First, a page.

Contextual experiences for secure-enabled ecosystems don’t quite roll off the tongue. When I first came up with this expression, which in typical engineering fashion was distilled down to an acronym – CESEE – by my technology team, it was almost immediately changed to Lifestyle by my marketing team.
Regardless of what you call it, the concept was to focus on letting the applications drive transactions, simplifying the overall experience, leveraging (responsibly, I must add) underlying data to drive the necessary intelligence in taking away all the repetitive and mundane transactions (like picking a card or applying a coupon or paying for co-pay or paying the electricity bill on time – duh!) across the entire ecosystem.
I was involved in evolving the early digital wallet into a platform for enabling mobile wallets, and eventually deploying various mobile commerce and mobile payment services. When I say early, what I mean is really early, or rather too early; we built a digital wallet in the mid-90s, used infrared as the proximity medium for our first-generation mobile wallets in the late-90s, and started to deploy platforms for mobile commerce by 2000.
As we eventually built and deployed several generations of our platform for large carriers, banks, and merchants around the world, we realized that the mobile wallet was actually a component, albeit an important one, of the overall e-plumbing. What we needed to do was to evolve the mobile wallet interface and infrastructure into an overarching contextual experience for conducting secure transactions across the entire ecosystem – for finance, retail, health, and government applications.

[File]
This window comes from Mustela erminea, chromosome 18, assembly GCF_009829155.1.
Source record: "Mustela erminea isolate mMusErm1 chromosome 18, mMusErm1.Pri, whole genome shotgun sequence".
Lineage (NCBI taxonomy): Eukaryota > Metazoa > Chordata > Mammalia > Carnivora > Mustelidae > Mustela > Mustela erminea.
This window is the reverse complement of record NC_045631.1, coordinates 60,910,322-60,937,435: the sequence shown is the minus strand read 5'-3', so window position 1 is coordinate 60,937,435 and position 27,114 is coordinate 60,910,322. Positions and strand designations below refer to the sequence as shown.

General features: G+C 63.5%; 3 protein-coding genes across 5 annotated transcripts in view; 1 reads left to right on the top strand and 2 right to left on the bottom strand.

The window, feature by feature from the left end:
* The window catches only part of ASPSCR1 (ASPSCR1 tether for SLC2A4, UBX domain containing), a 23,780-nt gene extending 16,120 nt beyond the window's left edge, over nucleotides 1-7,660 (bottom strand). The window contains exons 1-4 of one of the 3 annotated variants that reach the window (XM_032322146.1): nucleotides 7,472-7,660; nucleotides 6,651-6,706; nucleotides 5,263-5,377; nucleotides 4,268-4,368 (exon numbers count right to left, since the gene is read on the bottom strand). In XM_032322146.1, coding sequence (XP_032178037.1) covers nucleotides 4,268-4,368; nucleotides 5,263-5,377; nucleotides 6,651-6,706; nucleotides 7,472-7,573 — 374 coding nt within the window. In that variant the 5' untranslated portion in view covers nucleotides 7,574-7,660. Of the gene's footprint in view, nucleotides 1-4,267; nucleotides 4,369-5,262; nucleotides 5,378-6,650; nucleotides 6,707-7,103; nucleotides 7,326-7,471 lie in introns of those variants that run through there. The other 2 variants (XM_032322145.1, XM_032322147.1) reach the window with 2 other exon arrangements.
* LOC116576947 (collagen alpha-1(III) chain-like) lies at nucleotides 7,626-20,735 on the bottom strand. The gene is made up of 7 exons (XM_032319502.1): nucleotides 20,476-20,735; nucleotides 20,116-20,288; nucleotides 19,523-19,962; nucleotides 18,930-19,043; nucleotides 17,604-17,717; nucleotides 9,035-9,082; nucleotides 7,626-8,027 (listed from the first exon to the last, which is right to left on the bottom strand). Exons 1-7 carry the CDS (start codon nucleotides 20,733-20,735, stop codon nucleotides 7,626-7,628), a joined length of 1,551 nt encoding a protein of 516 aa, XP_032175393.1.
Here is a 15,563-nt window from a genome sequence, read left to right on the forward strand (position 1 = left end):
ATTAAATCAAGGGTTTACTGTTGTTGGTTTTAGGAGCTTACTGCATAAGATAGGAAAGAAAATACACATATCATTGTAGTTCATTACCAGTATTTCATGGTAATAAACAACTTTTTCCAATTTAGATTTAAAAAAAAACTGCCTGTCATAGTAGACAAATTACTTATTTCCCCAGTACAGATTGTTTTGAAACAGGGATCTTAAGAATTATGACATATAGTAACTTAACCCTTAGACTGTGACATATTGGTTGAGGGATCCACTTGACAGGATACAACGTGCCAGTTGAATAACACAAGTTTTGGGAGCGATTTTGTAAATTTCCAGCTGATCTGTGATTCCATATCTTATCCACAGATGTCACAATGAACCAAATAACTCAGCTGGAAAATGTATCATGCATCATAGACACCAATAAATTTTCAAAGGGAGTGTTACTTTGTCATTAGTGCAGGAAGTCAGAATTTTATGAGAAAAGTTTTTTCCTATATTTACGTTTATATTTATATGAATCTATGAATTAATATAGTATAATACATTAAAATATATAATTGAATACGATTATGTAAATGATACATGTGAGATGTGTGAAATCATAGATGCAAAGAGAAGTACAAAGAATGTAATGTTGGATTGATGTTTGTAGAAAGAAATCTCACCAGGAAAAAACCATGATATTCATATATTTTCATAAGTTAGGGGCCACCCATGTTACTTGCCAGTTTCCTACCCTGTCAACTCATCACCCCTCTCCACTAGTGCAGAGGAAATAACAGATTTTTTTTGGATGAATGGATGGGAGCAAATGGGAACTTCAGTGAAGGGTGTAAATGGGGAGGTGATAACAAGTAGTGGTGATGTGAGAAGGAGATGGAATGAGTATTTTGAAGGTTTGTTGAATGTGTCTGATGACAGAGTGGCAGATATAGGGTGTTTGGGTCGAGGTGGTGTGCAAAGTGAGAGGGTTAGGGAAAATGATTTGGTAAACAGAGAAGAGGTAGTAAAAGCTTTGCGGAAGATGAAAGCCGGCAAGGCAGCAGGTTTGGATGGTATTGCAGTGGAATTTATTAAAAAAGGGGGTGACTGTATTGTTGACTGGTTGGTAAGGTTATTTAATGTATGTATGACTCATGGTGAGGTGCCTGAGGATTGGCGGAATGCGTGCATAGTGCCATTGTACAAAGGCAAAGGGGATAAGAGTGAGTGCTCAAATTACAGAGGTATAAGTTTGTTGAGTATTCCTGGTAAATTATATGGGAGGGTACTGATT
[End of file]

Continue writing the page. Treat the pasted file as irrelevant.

Before we go to the sexy contextual and intelligent experience, let us explore the underlying secure-enabled ecosystem. This may appear to be archaic, and at times, even boring – especially for all the new tech, but rest assured, this is not trivial.
By secure, we mean the necessary security to drive transactions across disparate domains without any intermediation between various participating entities. By enabled, we mean the necessary technology, business model, and compliance environment that will be necessary to strike the right relationship between these entities. By ecosystem, we mean entities related to connectivity & distribution, payment & settlement, and product & service provisioning for finance, retail, health, and government applications.
While all too nearly, and most current wallets focus on enabling transactions between two dedicated domains. In the real world, we need to conduct transactions across diverse and disparate domains. To add to the complexity, in most instances, these disparate domains have competing or conflicting interests. To makes things even more interesting, given the current sensitivities (rightly so) around personal data and related access, we can now expect tighter scrutiny and eventually regulation of some kind of walled gardens.
If either the regulators start dismantling walled-gardens or the business model becomes unviable because of growing consumer concerns, the complexity of building this secure-enabled ecosystem will grow exponentially.
Hence, whether you prefer CESEE or Lifestyle, the guiding principle that is as much applicable today as it was almost a decade ago, is to allow providers to balance performance with risk on a per-user-per-transaction basis, and simultaneously, interrupt consumers’ lives only for decisions that the underlying technology cannot make on its own. Or, as my marketing team would have said, “Don’t ask dumb questions, Alexa!”